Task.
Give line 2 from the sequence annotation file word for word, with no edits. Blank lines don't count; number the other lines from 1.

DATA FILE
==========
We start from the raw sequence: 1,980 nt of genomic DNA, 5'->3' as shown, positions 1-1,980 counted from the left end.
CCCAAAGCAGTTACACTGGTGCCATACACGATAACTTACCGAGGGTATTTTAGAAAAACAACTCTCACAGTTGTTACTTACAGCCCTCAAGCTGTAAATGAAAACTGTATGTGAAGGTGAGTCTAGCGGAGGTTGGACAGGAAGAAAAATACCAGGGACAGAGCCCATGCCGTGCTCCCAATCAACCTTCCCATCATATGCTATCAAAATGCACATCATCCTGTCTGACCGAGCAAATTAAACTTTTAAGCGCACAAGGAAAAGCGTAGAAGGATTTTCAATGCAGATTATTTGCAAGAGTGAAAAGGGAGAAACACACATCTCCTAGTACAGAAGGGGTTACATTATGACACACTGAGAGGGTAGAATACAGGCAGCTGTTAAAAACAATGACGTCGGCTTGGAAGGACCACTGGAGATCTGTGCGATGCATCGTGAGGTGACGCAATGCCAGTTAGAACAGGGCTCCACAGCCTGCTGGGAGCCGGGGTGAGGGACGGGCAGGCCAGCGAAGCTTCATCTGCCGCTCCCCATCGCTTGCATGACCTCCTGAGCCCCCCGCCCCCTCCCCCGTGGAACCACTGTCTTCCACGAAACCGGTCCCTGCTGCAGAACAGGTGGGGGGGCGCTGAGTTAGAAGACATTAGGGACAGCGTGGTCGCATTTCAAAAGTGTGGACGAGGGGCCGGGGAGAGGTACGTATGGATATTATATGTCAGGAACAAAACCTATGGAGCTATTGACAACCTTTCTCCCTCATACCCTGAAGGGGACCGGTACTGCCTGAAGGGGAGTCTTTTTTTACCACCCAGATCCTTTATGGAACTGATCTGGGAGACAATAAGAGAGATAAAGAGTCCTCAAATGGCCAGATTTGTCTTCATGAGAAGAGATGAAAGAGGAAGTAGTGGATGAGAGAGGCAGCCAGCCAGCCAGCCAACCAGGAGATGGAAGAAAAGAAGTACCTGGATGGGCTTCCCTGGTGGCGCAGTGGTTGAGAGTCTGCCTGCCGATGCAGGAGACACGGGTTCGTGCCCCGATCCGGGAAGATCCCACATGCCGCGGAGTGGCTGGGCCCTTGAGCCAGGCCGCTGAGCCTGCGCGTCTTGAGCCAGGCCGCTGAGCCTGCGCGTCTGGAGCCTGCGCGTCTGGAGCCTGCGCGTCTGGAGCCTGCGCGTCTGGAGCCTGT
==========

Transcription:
CCCAAAGCAGTTACACTGGTGCCATACACGATAACTTACCGAGGGTATTTTAGAAAAACAACTCTCACAGTTGTTACTTACAGCCCTCAAGCTGTAAATGAAAACTGTATGTGAAGGTGAGTCTAGCGGAGGTTGGACAGGAAGAAAAATACCAGGGACAGAGCCCATGCCGTGCTCCCAATCAACCTTCCCATCATATGCTATCAAAATGCACATCATCCTGTCTGACCGAGCAAATTAAACTTTTAAGCGCACAAGGAAAAGCGTAGAAGGATTTTCAATGCAGATTATTTGCAAGAGTGAAAAGGGAGAAACACACATCTCCTAGTACAGAAGGGGTTACATTATGACACACTGAGAGGGTAGAATACAGGCAGCTGTTAAAAACAATGACGTCGGCTTGGAAGGACCACTGGAGATCTGTGCGATGCATCGTGAGGTGACGCAATGCCAGTTAGAACAGGGCTCCACAGCCTGCTGGGAGCCGGGGTGAGGGACGGGCAGGCCAGCGAAGCTTCATCTGCCGCTCCCCATCGCTTGCATGACCTCCTGAGCCCCCCGCCCCCTCCCCCGTGGAACCACTGTCTTCCACGAAACCGGTCCCTGCTGCAGAACAGGTGGGGGGGCGCTGAGTTAGAAGACATTAGGGACAGCGTGGTCGCATTTCAAAAGTGTGGACGAGGGGCCGGGGAGAGGTACGTATGGATATTATATGTCAGGAACAAAACCTATGGAGCTATTGACAACCTTTCTCCCTCATACCCTGAAGGGGACCGGTACTGCCTGAAGGGGAGTCTTTTTTTACCACCCAGATCCTTTATGGAACTGATCTGGGAGACAATAAGAGAGATAAAGAGTCCTCAAATGGCCAGATTTGTCTTCATGAGAAGAGATGAAAGAGGAAGTAGTGGATGAGAGAGGCAGCCAGCCAGCCAGCCAACCAGGAGATGGAAGAAAAGAAGTACCTGGATGGGCTTCCCTGGTGGCGCAGTGGTTGAGAGTCTGCCTGCCGATGCAGGAGACACGGGTTCGTGCCCCGATCCGGGAAGATCCCACATGCCGCGGAGTGGCTGGGCCCTTGAGCCAGGCCGCTGAGCCTGCGCGTCTTGAGCCAGGCCGCTGAGCCTGCGCGTCTGGAGCCTGCGCGTCTGGAGCCTGCGCGTCTGGAGCCTGCGCGTCTGGAGCCTGT